Microsoft has proven its ability to make serious mistakes (think Internet Explorer 1.0), learn from them, and then return with a vengeance. (OK, except maybe with WebTV.) So it goes with .Net. Warning: The following will make a lot more sense if you brush up on the concept of Web services first.
So, what it is? In a nutshell, .Net is Microsoft's Web services platform. Round 1 of .Net was a lot about consumers, software as services and Microsoft as the ultimate storage vessel for everyone's personal data. We're are now in ".Net 2.0," which looks better: better tools, better integration with Windows 2000, a more open architecture that gives customers more flexibility and a renewed focus on application integration and B2B instead of B2C. Now is when we'll see exactly how competitive the Java folks can remain as they bicker about which way the wind's blowing while Microsoft steams ahead.
How come I keep hearing about Microsoft Office in connection with .Net? Remember that whole battle for browser domination? Turns out it didn't matter anyway. What really needs to happen (according to Microsoft) is for every application to display its content through Microsoft Office--and .Net is here to help. Back-end applications work through Office clients as their user interface. Ideally, Microsoft Outlook plus Web services could let smaller companies interact with large CRM packages like those from Siebel, without a big infrastructure upgrade or software expense. In other words, there is no XML-based data that a Microsoft app couldn't display as well as or better than other applications. Is it self-serving? Of course. Microsoft will make a lot more money if it keeps people on the Office upgrade path rather than dumping everything into a free browser. But if you've ever spent all day working inside a badly designed, poor performing thin client on a browser, you also know it makes some sense.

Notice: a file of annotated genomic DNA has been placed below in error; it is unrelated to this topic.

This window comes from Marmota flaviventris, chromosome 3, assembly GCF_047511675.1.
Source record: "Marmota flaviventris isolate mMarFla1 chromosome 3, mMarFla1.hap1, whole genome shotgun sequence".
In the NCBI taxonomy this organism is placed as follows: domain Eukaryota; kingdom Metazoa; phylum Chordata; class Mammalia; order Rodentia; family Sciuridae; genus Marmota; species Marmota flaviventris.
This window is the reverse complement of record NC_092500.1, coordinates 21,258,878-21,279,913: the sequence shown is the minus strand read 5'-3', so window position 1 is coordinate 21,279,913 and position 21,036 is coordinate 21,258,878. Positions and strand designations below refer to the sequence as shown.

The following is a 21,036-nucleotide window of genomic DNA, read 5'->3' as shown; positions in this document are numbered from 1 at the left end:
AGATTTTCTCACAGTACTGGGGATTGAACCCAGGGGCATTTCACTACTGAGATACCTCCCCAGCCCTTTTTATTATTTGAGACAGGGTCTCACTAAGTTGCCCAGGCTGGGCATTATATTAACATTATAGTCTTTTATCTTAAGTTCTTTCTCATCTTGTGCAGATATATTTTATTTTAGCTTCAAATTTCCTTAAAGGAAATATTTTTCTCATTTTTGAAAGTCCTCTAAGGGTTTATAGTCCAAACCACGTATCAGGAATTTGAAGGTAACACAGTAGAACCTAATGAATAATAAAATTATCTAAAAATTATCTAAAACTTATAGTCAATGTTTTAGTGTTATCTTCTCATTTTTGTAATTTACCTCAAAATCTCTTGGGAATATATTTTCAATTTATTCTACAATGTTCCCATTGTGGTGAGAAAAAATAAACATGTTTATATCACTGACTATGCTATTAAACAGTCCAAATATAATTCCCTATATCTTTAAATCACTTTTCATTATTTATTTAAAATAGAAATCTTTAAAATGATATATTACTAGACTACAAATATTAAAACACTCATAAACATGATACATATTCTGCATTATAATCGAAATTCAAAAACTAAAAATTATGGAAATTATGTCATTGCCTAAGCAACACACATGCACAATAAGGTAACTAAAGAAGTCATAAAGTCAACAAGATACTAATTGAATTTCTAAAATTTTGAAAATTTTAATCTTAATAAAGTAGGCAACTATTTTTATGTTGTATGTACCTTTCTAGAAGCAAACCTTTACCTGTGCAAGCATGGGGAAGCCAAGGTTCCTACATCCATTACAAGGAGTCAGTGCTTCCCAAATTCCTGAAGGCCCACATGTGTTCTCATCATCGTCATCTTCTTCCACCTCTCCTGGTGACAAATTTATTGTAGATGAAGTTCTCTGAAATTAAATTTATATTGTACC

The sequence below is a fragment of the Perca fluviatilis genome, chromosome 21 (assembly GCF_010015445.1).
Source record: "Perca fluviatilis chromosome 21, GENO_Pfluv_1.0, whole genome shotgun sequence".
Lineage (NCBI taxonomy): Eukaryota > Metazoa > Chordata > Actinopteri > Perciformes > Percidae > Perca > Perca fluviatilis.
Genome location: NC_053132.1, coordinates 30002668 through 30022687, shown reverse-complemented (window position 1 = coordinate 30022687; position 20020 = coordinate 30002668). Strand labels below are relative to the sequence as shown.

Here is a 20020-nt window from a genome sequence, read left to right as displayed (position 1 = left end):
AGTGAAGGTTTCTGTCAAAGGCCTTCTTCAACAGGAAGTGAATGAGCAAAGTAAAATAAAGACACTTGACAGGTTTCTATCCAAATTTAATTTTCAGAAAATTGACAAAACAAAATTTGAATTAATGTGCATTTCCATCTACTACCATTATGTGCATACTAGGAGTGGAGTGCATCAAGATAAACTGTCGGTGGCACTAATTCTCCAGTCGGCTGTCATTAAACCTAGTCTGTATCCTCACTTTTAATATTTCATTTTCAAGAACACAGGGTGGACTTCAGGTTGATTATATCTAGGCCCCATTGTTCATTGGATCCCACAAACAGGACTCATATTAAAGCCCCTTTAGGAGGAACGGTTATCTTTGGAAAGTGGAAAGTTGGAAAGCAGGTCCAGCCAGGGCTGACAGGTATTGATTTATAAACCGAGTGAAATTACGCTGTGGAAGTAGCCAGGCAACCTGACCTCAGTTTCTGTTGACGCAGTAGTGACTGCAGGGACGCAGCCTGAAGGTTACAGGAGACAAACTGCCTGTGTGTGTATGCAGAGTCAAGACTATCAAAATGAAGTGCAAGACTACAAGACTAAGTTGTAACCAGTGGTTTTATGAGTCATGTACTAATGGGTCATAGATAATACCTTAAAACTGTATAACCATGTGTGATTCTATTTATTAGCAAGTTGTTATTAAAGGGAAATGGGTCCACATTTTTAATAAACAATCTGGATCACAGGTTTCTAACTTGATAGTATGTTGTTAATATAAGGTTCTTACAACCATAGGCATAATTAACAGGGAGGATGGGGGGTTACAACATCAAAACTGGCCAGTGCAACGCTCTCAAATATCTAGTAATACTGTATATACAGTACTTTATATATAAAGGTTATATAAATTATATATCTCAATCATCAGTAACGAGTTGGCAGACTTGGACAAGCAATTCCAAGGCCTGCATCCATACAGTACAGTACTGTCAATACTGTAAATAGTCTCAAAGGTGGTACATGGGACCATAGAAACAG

Sounds like Microsoft wants to take over my world. Again. Well, yes. The ultimate Microsoft goal remains the same as ever: to have a Windows logo staring you in the face 24/7. Hop in your car, and it will be there in your radio, or "auto PC." Collapse in the living room, and it'll be on your TV, or "Windows Media Center" (basically a PC that also serves as an audio/video organizer). Wander into the back yard and it will be on your tablet PC, PDA or cell phone. And all of these devices will connect to .Net Web services (facilitated by your Passport, naturally).
Is that such a bad thing? Well, consider this from a Microsoft .Net presentation: One demo showed a far-future (admittedly consumer-oriented) app that included 3D animations, video, a soundtrack and a nifty interface--all for the purpose of providing information about a skiing event. The goal, it seems, is to make applications more exciting, the better to keep the attention of the PlayStation generation. By using .Net tools, such apps will supposedly be simple to create and deploy. And you thought Web pages that use repeating images as background, strange color fonts and MIDI sound effects for atmosphere were annoying. You ain't seen nothing yet.
Microsoft's Web services platform, which offers software as services, along with storage and integration with Windows 2000.
Web services description language (WSDL)
The blurb associated with each entry that describes what kind of work the Web service can do--say, that it can give you access to a database of ZIP codes.